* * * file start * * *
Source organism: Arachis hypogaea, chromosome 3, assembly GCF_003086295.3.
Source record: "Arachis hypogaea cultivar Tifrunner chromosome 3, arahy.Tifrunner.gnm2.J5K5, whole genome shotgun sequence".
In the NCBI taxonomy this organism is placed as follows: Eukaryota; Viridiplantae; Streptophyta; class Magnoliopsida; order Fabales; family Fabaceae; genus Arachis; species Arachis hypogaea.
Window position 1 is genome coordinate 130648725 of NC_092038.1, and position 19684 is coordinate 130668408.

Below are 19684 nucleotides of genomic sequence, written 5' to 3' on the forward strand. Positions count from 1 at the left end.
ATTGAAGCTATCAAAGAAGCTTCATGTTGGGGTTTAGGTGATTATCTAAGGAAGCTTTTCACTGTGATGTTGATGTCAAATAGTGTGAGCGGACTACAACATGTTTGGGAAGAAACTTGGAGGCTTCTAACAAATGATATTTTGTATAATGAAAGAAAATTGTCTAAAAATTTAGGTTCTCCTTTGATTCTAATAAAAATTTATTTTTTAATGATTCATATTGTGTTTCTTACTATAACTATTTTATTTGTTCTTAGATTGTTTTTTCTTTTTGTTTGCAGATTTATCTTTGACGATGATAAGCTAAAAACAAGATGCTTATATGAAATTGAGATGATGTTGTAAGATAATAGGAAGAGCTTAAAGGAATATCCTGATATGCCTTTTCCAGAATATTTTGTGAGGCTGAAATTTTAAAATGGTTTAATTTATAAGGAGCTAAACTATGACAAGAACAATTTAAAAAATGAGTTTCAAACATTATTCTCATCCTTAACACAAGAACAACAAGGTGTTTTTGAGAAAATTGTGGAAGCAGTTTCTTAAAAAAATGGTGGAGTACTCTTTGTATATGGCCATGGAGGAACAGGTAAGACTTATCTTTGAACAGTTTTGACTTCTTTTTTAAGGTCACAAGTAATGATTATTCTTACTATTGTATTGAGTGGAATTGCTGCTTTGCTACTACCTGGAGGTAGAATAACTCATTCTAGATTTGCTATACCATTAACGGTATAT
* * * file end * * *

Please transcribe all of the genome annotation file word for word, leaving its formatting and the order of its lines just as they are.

Source organism: Arachis hypogaea, chromosome 3, assembly GCF_003086295.3.
Source record: "Arachis hypogaea cultivar Tifrunner chromosome 3, arahy.Tifrunner.gnm2.J5K5, whole genome shotgun sequence".
In the NCBI taxonomy this organism is placed as follows: Eukaryota; Viridiplantae; Streptophyta; class Magnoliopsida; order Fabales; family Fabaceae; genus Arachis; species Arachis hypogaea.
Window position 1 is genome coordinate 130648725 of NC_092038.1, and position 19684 is coordinate 130668408.

Below are 19684 nucleotides of genomic sequence, written 5' to 3' on the forward strand. Positions count from 1 at the left end.
ATTGAAGCTATCAAAGAAGCTTCATGTTGGGGTTTAGGTGATTATCTAAGGAAGCTTTTCACTGTGATGTTGATGTCAAATAGTGTGAGCGGACTACAACATGTTTGGGAAGAAACTTGGAGGCTTCTAACAAATGATATTTTGTATAATGAAAGAAAATTGTCTAAAAATTTAGGTTCTCCTTTGATTCTAATAAAAATTTATTTTTTAATGATTCATATTGTGTTTCTTACTATAACTATTTTATTTGTTCTTAGATTGTTTTTTCTTTTTGTTTGCAGATTTATCTTTGACGATGATAAGCTAAAAACAAGATGCTTATATGAAATTGAGATGATGTTGTAAGATAATAGGAAGAGCTTAAAGGAATATCCTGATATGCCTTTTCCAGAATATTTTGTGAGGCTGAAATTTTAAAATGGTTTAATTTATAAGGAGCTAAACTATGACAAGAACAATTTAAAAAATGAGTTTCAAACATTATTCTCATCCTTAACACAAGAACAACAAGGTGTTTTTGAGAAAATTGTGGAAGCAGTTTCTTAAAAAAATGGTGGAGTACTCTTTGTATATGGCCATGGAGGAACAGGTAAGACTTATCTTTGAACAGTTTTGACTTCTTTTTTAAGGTCACAAGTAATGATTATTCTTACTATTGTATTGAGTGGAATTGCTGCTTTGCTACTACCTGGAGGTAGAATAACTCATTCTAGATTTGCTATACCATTAACGGTATAT